## What is Representable used for in Haskell?

I am looking to understand what does Representable stand for in Haskell. The definitionRepresentable endofunctors over the category of Haskell types are isomorphic to the reader monad and so inherit a very large number of properties for free.
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## What is the main difference between Free Monoid and Monoid?

Looks like I have a pretty clear understanding what a Monoid is in Haskell, but last time I heard about something called a free monoid.
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## `(a -> b) -> (c -> d)` in Haskell?

This is yet another Haskell-through-category-theory question.Let's take something simple and well-known as an example. fmap? So fmap :: (a -> b) -> f a -> f b, omitting the fact that f is actually a Functor. As far as I understand, (a -> b) -> f a -> f b...
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## Why is there a distinction between co and contravariant functors in Haskell but not Category Theory?

This answer from a Category Theory perspective includes the following statement:...the truth is that there's no real distinction between co and contravariant functor, because every functor is just a covariant functor.
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## How does compiler figure out fixed point of a functor and how cata work at leaf level?

I feel like understanding the abstract concept of fixed point of a functor, however, I am still struggling to figure out the exact implementation of it and its catamorphism in Haskell.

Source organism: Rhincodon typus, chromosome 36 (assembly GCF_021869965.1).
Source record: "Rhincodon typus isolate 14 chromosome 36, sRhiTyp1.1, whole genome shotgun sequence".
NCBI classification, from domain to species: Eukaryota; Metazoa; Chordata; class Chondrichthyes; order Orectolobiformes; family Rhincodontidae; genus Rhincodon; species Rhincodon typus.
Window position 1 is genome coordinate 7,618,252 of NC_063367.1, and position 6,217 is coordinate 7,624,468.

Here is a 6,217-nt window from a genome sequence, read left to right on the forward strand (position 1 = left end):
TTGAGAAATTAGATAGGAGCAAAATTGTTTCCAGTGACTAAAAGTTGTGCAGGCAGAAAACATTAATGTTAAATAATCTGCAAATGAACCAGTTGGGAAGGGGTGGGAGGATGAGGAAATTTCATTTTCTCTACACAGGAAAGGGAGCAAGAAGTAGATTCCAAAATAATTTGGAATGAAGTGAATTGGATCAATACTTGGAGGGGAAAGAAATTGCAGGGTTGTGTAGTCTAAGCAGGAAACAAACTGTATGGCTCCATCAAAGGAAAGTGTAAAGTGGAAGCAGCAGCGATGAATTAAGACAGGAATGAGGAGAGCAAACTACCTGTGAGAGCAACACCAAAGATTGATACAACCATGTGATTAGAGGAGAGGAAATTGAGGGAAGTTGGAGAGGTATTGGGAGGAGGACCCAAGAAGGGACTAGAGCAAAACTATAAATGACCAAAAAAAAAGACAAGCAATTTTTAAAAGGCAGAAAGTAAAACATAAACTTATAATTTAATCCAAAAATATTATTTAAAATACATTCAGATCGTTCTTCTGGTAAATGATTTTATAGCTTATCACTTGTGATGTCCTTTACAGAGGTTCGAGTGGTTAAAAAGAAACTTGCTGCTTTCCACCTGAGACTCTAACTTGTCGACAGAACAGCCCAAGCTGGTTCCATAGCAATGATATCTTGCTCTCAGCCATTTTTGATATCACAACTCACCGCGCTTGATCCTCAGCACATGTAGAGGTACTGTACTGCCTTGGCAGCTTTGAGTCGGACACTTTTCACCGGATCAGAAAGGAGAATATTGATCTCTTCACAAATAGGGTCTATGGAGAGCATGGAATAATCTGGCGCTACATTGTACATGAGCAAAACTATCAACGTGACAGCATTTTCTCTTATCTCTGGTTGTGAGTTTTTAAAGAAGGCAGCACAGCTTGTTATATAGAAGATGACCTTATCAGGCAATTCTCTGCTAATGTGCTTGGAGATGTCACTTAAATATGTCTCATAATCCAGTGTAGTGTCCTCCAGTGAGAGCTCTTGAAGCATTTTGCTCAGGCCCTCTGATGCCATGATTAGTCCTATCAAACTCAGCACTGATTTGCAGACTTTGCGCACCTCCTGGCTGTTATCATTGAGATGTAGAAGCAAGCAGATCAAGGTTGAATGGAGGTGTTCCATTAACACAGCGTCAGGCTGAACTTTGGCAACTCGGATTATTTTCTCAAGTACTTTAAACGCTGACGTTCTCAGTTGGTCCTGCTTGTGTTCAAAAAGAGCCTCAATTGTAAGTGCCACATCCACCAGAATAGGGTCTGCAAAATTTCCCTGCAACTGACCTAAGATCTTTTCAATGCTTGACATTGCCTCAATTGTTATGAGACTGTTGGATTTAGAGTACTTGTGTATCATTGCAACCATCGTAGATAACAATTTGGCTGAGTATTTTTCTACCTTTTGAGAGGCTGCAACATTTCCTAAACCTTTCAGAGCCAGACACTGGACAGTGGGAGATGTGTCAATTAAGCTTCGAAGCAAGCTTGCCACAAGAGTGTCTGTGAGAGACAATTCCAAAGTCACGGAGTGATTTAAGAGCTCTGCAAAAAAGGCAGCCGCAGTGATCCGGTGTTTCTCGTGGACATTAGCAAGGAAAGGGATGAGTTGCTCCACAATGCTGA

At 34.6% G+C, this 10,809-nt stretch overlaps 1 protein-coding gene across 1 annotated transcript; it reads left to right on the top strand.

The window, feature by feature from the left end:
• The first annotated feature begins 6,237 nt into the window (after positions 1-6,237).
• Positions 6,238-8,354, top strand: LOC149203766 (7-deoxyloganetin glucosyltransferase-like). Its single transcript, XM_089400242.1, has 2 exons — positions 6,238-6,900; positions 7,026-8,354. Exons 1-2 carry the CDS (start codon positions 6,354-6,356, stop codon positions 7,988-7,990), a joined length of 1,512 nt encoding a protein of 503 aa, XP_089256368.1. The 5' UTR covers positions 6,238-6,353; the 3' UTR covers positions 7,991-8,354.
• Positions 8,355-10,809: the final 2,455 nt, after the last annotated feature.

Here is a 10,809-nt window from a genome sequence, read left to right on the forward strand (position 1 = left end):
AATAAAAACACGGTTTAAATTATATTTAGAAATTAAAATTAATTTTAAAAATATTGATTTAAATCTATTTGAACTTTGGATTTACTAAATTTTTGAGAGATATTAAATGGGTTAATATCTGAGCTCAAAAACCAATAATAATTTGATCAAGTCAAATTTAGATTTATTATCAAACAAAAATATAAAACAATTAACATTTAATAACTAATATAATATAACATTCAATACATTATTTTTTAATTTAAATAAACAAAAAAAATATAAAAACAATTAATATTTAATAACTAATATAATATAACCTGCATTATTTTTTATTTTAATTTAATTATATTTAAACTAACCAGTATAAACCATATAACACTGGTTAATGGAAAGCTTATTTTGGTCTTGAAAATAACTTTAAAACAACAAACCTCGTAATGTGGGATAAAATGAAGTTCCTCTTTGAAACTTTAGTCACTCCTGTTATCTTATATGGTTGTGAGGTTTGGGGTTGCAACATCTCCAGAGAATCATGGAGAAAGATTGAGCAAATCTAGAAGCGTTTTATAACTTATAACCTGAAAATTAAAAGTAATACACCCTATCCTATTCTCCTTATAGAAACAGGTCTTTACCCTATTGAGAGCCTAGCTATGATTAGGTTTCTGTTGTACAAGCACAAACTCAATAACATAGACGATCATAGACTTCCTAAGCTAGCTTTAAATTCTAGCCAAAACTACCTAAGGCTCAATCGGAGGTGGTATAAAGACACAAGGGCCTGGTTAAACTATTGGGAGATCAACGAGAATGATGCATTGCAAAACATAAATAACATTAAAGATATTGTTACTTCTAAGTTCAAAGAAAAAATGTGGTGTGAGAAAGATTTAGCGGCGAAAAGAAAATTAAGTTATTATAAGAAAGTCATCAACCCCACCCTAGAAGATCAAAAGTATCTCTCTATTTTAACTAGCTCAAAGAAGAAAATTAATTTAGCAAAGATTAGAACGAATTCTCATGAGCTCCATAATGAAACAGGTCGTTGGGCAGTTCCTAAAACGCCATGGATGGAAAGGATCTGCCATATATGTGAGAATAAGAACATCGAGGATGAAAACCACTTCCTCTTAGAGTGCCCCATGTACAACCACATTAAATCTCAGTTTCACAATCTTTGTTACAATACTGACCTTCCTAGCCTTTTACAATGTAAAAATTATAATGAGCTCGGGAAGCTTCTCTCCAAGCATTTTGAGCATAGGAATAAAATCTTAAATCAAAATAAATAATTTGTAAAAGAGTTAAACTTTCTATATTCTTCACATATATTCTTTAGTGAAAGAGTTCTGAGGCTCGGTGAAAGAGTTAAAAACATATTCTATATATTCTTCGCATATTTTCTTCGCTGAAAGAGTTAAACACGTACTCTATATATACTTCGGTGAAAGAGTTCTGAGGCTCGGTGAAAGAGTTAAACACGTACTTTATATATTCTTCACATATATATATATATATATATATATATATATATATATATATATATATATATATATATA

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## Do the monadic liftM and the functorial fmap have to be equivalent?

(Note: I'm phrasing the question using Haskell terminology; answers are welcome to use the same terminology and/or the mathematical language of category theory, including proper mathematical definitions and axioms where I speak of functor and monad laws.)
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## What does “lax” mean in “lax monoidal functor”?

I know that the Applicative class is described in category theory as a "lax monoidal functor" but I've never heard the term "lax" before, and the nlab page on lax functor a bunch of stuff I don't recognize at all, re: bicategories and things that I didn't know we cared...
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## What is the purpose of `pure` in Applicative Functor

Meet the Applicative typeclass. It lies in the Control.Applicative module and it defines two methods, pure and <*>. It doesn't provide a default implementation for any of them, so we have to define them both if we want something to be an applicative functor.
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## Where is the bifunctor for functions in haskell?

I can't find bifunctor analog of fmap.Explanation:Functor for objects - datatype constructor. Type - a -> f a
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## Categorical structure in Haskell

Hask is usually thought to be the category whose objects are types and morphisms are functions. However, I've seen Conor McBride (@pigworker) warn against the use of Hask multiple times (1, 2, 3):
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